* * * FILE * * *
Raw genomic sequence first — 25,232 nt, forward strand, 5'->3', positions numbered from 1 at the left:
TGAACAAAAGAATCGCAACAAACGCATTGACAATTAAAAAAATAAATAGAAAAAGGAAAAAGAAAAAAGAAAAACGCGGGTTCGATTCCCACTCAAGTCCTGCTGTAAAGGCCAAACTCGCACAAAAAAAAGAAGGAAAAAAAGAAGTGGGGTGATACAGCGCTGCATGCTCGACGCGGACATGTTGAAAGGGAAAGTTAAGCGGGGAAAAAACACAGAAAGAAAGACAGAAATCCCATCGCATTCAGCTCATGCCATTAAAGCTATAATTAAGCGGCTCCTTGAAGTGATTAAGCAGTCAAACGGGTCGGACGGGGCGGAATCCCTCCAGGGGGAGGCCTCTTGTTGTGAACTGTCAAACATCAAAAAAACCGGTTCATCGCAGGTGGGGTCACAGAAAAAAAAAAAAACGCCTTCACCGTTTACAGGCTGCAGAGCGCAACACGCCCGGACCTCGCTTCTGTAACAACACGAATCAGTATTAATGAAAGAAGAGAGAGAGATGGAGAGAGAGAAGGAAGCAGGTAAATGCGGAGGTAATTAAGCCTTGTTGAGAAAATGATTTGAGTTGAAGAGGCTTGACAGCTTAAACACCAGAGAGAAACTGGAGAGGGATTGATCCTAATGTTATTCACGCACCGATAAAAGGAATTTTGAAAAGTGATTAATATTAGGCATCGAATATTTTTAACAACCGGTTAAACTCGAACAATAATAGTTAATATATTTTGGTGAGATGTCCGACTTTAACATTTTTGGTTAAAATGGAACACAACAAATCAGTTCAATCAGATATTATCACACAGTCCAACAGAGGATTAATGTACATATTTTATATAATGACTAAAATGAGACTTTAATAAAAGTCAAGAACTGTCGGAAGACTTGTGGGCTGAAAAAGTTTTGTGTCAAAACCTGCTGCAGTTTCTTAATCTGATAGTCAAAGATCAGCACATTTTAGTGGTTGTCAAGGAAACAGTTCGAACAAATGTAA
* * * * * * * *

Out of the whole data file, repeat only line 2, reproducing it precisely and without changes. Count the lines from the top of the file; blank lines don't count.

TGAACAAAAGAATCGCAACAAACGCATTGACAATTAAAAAAATAAATAGAAAAAGGAAAAAGAAAAAAGAAAAACGCGGGTTCGATTCCCACTCAAGTCCTGCTGTAAAGGCCAAACTCGCACAAAAAAAAGAAGGAAAAAAAGAAGTGGGGTGATACAGCGCTGCATGCTCGACGCGGACATGTTGAAAGGGAAAGTTAAGCGGGGAAAAAACACAGAAAGAAAGACAGAAATCCCATCGCATTCAGCTCATGCCATTAAAGCTATAATTAAGCGGCTCCTTGAAGTGATTAAGCAGTCAAACGGGTCGGACGGGGCGGAATCCCTCCAGGGGGAGGCCTCTTGTTGTGAACTGTCAAACATCAAAAAAACCGGTTCATCGCAGGTGGGGTCACAGAAAAAAAAAAAAACGCCTTCACCGTTTACAGGCTGCAGAGCGCAACACGCCCGGACCTCGCTTCTGTAACAACACGAATCAGTATTAATGAAAGAAGAGAGAGAGATGGAGAGAGAGAAGGAAGCAGGTAAATGCGGAGGTAATTAAGCCTTGTTGAGAAAATGATTTGAGTTGAAGAGGCTTGACAGCTTAAACACCAGAGAGAAACTGGAGAGGGATTGATCCTAATGTTATTCACGCACCGATAAAAGGAATTTTGAAAAGTGATTAATATTAGGCATCGAATATTTTTAACAACCGGTTAAACTCGAACAATAATAGTTAATATATTTTGGTGAGATGTCCGACTTTAACATTTTTGGTTAAAATGGAACACAACAAATCAGTTCAATCAGATATTATCACACAGTCCAACAGAGGATTAATGTACATATTTTATATAATGACTAAAATGAGACTTTAATAAAAGTCAAGAACTGTCGGAAGACTTGTGGGCTGAAAAAGTTTTGTGTCAAAACCTGCTGCAGTTTCTTAATCTGATAGTCAAAGATCAGCACATTTTAGTGGTTGTCAAGGAAACAGTTCGAACAAATGTAA